I give one or two figures to illustrate how the failure to increase thresholds for the higher rates of tax has had a dramatic affect on the higher income group. In 1961–62, the then Chancellor raised the starting point of surtax to £5,000. I asked the other day what level it should be at now—it is back, under the present proposals, to £5,000—to give that group of people the same net take-home pay in real terms as in 1961–62. The answer was the staggering figure of £15,750. One can argue about where the line should go in the scale between the two figures, but there is no doubt about the general effect of the failure to raise the tax thresholds for the higher income group in a time of rapidly-rising inflation.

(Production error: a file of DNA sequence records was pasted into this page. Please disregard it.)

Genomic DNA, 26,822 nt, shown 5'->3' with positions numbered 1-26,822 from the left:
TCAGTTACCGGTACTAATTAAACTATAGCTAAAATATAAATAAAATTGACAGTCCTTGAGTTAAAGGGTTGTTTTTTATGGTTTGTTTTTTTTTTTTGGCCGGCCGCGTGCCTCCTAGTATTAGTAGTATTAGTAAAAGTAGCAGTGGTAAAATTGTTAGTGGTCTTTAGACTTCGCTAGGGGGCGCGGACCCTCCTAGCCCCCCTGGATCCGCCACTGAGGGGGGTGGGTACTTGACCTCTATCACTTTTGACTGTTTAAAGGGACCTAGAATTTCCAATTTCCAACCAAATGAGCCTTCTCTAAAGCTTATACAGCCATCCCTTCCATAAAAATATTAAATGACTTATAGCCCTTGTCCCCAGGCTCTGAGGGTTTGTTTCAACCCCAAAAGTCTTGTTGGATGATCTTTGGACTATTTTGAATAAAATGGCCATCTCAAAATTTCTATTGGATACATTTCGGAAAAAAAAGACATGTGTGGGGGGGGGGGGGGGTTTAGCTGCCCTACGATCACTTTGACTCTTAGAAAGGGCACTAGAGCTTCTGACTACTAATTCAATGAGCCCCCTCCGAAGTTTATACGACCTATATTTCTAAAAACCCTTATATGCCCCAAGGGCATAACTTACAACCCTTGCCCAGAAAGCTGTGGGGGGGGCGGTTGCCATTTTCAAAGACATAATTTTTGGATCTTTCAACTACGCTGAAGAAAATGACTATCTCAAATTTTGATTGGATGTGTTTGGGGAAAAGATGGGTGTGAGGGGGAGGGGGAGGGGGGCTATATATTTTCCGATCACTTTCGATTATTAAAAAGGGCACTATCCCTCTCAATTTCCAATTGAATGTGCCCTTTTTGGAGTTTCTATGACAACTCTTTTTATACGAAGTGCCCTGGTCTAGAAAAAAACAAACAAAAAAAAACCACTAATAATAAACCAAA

The Chancellor referred to the third Diamond Report, which clearly demonstrated that over the past few years those in the group above the £5,000 a year level have not just not kept pace with inflation but have suffered a severe drop in living standards. I take a case at the extreme end of the scale. A person on £20,000 a year two years ago would now have to have a gross salary of £64,000 a year in order to maintain real living standards—and who has gone anywhere near that?

Apart from the unfairness, the other problem is that, on international comparisons, we are out of line for this group of people. Therefore, we see all too clearly so many of our hospital consultants, doctors, managers and engineers looking not just for temporary jobs but for permanent jobs abroad on a scale that we have not seen before. Even more dramatically, many recent cases have arisen where men serving overseas have refused promotion and an increase in salary to return here because the net take-home pay would have been lower. There are other examples of people who have refused promotion or to move around this country itself because it is not worth taking on extra responsibility.